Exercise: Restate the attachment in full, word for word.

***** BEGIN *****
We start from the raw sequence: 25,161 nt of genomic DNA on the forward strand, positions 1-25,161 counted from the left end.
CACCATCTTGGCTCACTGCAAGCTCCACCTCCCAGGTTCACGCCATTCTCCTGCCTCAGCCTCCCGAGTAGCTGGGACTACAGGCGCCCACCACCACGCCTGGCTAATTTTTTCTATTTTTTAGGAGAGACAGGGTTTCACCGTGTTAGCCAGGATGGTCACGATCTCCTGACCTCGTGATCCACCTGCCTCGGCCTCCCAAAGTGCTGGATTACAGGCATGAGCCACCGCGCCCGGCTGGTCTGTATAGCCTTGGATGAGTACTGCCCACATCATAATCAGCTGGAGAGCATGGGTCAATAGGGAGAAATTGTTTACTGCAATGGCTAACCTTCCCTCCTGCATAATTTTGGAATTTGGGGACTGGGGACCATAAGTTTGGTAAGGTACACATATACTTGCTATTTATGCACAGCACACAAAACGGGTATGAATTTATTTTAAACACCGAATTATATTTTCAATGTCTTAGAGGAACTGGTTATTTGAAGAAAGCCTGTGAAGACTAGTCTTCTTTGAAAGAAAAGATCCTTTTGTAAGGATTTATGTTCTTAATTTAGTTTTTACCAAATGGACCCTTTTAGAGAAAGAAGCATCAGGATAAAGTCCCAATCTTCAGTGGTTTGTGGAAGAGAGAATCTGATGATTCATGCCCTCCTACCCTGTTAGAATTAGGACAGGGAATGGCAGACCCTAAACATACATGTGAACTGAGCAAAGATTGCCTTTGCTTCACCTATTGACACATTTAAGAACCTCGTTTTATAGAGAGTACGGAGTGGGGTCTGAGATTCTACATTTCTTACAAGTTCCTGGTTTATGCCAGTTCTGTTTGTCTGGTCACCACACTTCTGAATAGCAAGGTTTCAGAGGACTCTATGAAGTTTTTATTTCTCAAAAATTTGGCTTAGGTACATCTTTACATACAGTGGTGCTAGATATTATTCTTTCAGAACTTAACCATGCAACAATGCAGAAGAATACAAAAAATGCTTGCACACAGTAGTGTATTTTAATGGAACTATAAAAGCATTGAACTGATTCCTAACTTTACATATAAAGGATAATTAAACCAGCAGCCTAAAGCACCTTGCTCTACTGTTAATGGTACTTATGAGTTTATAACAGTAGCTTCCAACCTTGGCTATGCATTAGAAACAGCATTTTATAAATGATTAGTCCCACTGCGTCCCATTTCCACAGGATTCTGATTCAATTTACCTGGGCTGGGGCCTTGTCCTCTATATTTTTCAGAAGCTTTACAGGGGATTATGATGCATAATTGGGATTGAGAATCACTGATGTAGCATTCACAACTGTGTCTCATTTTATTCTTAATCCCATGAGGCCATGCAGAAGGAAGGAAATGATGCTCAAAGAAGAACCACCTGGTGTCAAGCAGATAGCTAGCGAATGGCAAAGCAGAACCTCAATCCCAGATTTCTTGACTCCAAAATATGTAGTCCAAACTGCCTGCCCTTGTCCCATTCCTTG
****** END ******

We start from the raw sequence: 25,161 nt of genomic DNA on the forward strand, positions 1-25,161 counted from the left end.
CACCATCTTGGCTCACTGCAAGCTCCACCTCCCAGGTTCACGCCATTCTCCTGCCTCAGCCTCCCGAGTAGCTGGGACTACAGGCGCCCACCACCACGCCTGGCTAATTTTTTCTATTTTTTAGGAGAGACAGGGTTTCACCGTGTTAGCCAGGATGGTCACGATCTCCTGACCTCGTGATCCACCTGCCTCGGCCTCCCAAAGTGCTGGATTACAGGCATGAGCCACCGCGCCCGGCTGGTCTGTATAGCCTTGGATGAGTACTGCCCACATCATAATCAGCTGGAGAGCATGGGTCAATAGGGAGAAATTGTTTACTGCAATGGCTAACCTTCCCTCCTGCATAATTTTGGAATTTGGGGACTGGGGACCATAAGTTTGGTAAGGTACACATATACTTGCTATTTATGCACAGCACACAAAACGGGTATGAATTTATTTTAAACACCGAATTATATTTTCAATGTCTTAGAGGAACTGGTTATTTGAAGAAAGCCTGTGAAGACTAGTCTTCTTTGAAAGAAAAGATCCTTTTGTAAGGATTTATGTTCTTAATTTAGTTTTTACCAAATGGACCCTTTTAGAGAAAGAAGCATCAGGATAAAGTCCCAATCTTCAGTGGTTTGTGGAAGAGAGAATCTGATGATTCATGCCCTCCTACCCTGTTAGAATTAGGACAGGGAATGGCAGACCCTAAACATACATGTGAACTGAGCAAAGATTGCCTTTGCTTCACCTATTGACACATTTAAGAACCTCGTTTTATAGAGAGTACGGAGTGGGGTCTGAGATTCTACATTTCTTACAAGTTCCTGGTTTATGCCAGTTCTGTTTGTCTGGTCACCACACTTCTGAATAGCAAGGTTTCAGAGGACTCTATGAAGTTTTTATTTCTCAAAAATTTGGCTTAGGTACATCTTTACATACAGTGGTGCTAGATATTATTCTTTCAGAACTTAACCATGCAACAATGCAGAAGAATACAAAAAATGCTTGCACACAGTAGTGTATTTTAATGGAACTATAAAAGCATTGAACTGATTCCTAACTTTACATATAAAGGATAATTAAACCAGCAGCCTAAAGCACCTTGCTCTACTGTTAATGGTACTTATGAGTTTATAACAGTAGCTTCCAACCTTGGCTATGCATTAGAAACAGCATTTTATAAATGATTAGTCCCACTGCGTCCCATTTCCACAGGATTCTGATTCAATTTACCTGGGCTGGGGCCTTGTCCTCTATATTTTTCAGAAGCTTTACAGGGGATTATGATGCATAATTGGGATTGAGAATCACTGATGTAGCATTCACAACTGTGTCTCATTTTATTCTTAATCCCATGAGGCCATGCAGAAGGAAGGAAATGATGCTCAAAGAAGAACCACCTGGTGTCAAGCAGATAGCTAGCGAATGGCAAAGCAGAACCTCAATCCCAGATTTCTTGACTCCAAAATATGTAGTCCAAACTGCCTGCCCTTGTCCCATTCCTTG